Waterhouse to fight stewards’ $5000 fine

No joy ... trainer Gai Waterhouse leaves the Racing NSW inquiry.

No joy … trainer Gai Waterhouse leaves the Racing NSW inquiry.

GAI Waterhouse is set to appeal against a fine imposed on her by racing officials for not reporting More Joyous was unwell before last month’s All Aged Stakes.

The champion horse trainer was fined $5000 for failing to tell Racing NSW stewards the mare had a sore neck in the lead-up to the race, and $500 for failing to record treatment given to the horse.

Chief steward Ray Murrihy said it was a “clear breach” of Waterhouse’s requirement as a trainer to report the condition, but she insisted “there was nothing wrong” with the horse, despite it having swelling, tenderness, sensitivity and soreness in the neck.

Waterhouse told the inquiry, “There is no doubt in my mind she was fit to run. I’m qualified in what I do. I was not trying to hide anything.”

Earlier this month the mare’s owner, John Singleton, was fined $15,000 for making unsubstantiated claims that Waterhouse’s bookmaker son, Tom, passed on inside information about the health of the horse, and for acting aggressively towards his mother at Royal Randwick on April 27.

Tom Waterhouse was cleared of any wrongdoing, with stewards finding “absolutely no evidence” that linked him to having privileged information about the condition of More Joyous or passing it on.

A disappointed Gai Waterhouse told reporters outside the inquiry she could find no condition to stop the horse racing. “It was and is my view that More Joyous had no issues going into the race,” she said. “I’m supported by my professional team and by two vets that examined her as late as the day of the race.”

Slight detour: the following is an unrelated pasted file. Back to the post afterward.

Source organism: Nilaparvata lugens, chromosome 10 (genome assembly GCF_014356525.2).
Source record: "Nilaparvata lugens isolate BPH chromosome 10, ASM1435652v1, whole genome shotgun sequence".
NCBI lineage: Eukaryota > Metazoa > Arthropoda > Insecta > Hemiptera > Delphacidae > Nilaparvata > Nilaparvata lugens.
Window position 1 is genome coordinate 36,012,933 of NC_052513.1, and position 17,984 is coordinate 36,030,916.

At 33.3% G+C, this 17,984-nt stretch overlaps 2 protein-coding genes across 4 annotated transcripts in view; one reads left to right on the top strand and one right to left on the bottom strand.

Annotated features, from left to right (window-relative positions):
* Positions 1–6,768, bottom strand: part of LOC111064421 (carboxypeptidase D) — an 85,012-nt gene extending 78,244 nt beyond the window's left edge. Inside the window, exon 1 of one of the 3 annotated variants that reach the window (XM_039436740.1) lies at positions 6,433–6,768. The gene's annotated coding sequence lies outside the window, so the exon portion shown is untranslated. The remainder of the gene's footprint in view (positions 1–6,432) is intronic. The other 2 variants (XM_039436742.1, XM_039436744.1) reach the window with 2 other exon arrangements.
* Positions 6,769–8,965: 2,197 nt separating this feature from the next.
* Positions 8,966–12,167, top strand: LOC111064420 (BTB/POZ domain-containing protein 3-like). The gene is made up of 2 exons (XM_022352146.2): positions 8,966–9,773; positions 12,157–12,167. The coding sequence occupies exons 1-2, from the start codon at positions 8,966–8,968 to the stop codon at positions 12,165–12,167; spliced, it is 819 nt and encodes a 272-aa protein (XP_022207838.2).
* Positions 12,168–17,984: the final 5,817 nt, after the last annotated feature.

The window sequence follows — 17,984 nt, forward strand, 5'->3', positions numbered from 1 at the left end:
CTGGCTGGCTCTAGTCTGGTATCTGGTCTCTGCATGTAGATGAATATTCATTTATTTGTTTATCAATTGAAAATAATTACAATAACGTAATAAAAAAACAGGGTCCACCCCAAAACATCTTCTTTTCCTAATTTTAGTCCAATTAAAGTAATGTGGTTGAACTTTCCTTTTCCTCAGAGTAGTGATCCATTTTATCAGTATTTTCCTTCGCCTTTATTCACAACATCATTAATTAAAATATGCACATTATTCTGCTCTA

Waterhouse said her family had been made out to be criminals with “every TV station, every newspaper in the whole world” covering the inquiry, which she labelled “shoddy” and “embarrassing”. “Even the Queen said to her racing manager, ‘What’s going on with Gai Waterhouse in Australia?’” she said.

The highly-publicised inquiry heard evidence from NRL great Andrew Johns, brothel owner Eddie Hayson and ex-jockey Allan Robinson.

It’s the first time Waterhouse has been convicted of either charge.

An independent appeals board hearing date has yet to be set.

Advertisements

Slipper ‘innocent’ of Cabcharge fraud

“MR Slipper, are you using a Cabcharge for that cab?” a journalist asked Peter Slipper as he got into a Silver Service taxi outside ACT Magistrates Court.

The former federal parliamentary speaker has pleaded not guilty to three charges relating to the misuse of government Cabcharge dockets (read more).

Mr Slipper maintains his innocence and says the matter will be “vigorously defended” when it returns to court in December.

Never far from controversy ... former speaker Peter Slipper leaves court in Canberra. Picture: Gary Ramage

Never far from controversy … former speaker Peter Slipper leaves court in Canberra. Picture: Gary Ramage

Tweet of the day

The Sydney Morning Herald’s Kate McClymont (@Kate_McClymont) at the stewards’ inquiry, even though tweeting there is not allowed:

Andrew Johns has used the phrase ‘I swear on my life’ more times than John Singleton has been married at #MoreJoyous inquiry.”

Gold.